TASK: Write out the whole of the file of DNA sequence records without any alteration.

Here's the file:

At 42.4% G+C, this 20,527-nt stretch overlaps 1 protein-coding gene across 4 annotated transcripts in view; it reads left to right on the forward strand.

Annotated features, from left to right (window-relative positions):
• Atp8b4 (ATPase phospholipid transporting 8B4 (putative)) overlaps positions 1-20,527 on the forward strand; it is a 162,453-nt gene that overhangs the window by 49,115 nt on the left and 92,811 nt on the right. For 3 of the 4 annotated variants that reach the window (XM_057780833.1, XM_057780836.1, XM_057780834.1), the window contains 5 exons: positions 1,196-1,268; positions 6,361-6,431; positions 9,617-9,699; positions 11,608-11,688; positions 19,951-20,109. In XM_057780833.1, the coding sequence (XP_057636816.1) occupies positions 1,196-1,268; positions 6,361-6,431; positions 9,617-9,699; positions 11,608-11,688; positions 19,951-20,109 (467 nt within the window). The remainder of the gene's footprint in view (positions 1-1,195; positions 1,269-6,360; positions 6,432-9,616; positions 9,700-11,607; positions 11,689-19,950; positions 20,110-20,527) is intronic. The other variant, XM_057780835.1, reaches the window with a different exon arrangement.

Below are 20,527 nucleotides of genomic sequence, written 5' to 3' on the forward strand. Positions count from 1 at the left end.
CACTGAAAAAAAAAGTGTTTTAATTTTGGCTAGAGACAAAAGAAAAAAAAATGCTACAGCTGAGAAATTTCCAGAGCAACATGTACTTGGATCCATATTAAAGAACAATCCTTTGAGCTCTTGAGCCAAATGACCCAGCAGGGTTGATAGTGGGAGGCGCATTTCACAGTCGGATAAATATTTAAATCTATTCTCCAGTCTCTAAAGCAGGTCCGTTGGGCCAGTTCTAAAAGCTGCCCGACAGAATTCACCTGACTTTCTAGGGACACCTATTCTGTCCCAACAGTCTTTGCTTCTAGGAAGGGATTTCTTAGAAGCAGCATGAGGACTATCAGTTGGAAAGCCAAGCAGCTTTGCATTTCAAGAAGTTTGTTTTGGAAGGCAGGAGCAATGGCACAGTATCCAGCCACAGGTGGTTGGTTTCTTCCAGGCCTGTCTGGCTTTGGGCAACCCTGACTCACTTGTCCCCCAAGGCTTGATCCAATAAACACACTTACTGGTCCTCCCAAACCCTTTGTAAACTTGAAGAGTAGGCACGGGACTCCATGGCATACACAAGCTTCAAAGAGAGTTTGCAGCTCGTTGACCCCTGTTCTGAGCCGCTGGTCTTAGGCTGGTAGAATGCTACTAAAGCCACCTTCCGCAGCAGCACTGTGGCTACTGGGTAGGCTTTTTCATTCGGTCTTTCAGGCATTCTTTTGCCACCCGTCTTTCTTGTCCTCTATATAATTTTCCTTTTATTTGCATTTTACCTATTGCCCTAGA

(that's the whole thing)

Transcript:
At 42.4% G+C, this 20,527-nt stretch overlaps 1 protein-coding gene across 4 annotated transcripts in view; it reads left to right on the forward strand.

Annotated features, from left to right (window-relative positions):
• Atp8b4 (ATPase phospholipid transporting 8B4 (putative)) overlaps positions 1-20,527 on the forward strand; it is a 162,453-nt gene that overhangs the window by 49,115 nt on the left and 92,811 nt on the right. For 3 of the 4 annotated variants that reach the window (XM_057780833.1, XM_057780836.1, XM_057780834.1), the window contains 5 exons: positions 1,196-1,268; positions 6,361-6,431; positions 9,617-9,699; positions 11,608-11,688; positions 19,951-20,109. In XM_057780833.1, the coding sequence (XP_057636816.1) occupies positions 1,196-1,268; positions 6,361-6,431; positions 9,617-9,699; positions 11,608-11,688; positions 19,951-20,109 (467 nt within the window). The remainder of the gene's footprint in view (positions 1-1,195; positions 1,269-6,360; positions 6,432-9,616; positions 9,700-11,607; positions 11,689-19,950; positions 20,110-20,527) is intronic. The other variant, XM_057780835.1, reaches the window with a different exon arrangement.

Below are 20,527 nucleotides of genomic sequence, written 5' to 3' on the forward strand. Positions count from 1 at the left end.
CACTGAAAAAAAAAGTGTTTTAATTTTGGCTAGAGACAAAAGAAAAAAAAATGCTACAGCTGAGAAATTTCCAGAGCAACATGTACTTGGATCCATATTAAAGAACAATCCTTTGAGCTCTTGAGCCAAATGACCCAGCAGGGTTGATAGTGGGAGGCGCATTTCACAGTCGGATAAATATTTAAATCTATTCTCCAGTCTCTAAAGCAGGTCCGTTGGGCCAGTTCTAAAAGCTGCCCGACAGAATTCACCTGACTTTCTAGGGACACCTATTCTGTCCCAACAGTCTTTGCTTCTAGGAAGGGATTTCTTAGAAGCAGCATGAGGACTATCAGTTGGAAAGCCAAGCAGCTTTGCATTTCAAGAAGTTTGTTTTGGAAGGCAGGAGCAATGGCACAGTATCCAGCCACAGGTGGTTGGTTTCTTCCAGGCCTGTCTGGCTTTGGGCAACCCTGACTCACTTGTCCCCCAAGGCTTGATCCAATAAACACACTTACTGGTCCTCCCAAACCCTTTGTAAACTTGAAGAGTAGGCACGGGACTCCATGGCATACACAAGCTTCAAAGAGAGTTTGCAGCTCGTTGACCCCTGTTCTGAGCCGCTGGTCTTAGGCTGGTAGAATGCTACTAAAGCCACCTTCCGCAGCAGCACTGTGGCTACTGGGTAGGCTTTTTCATTCGGTCTTTCAGGCATTCTTTTGCCACCCGTCTTTCTTGTCCTCTATATAATTTTCCTTTTATTTGCATTTTACCTATTGCCCTAGA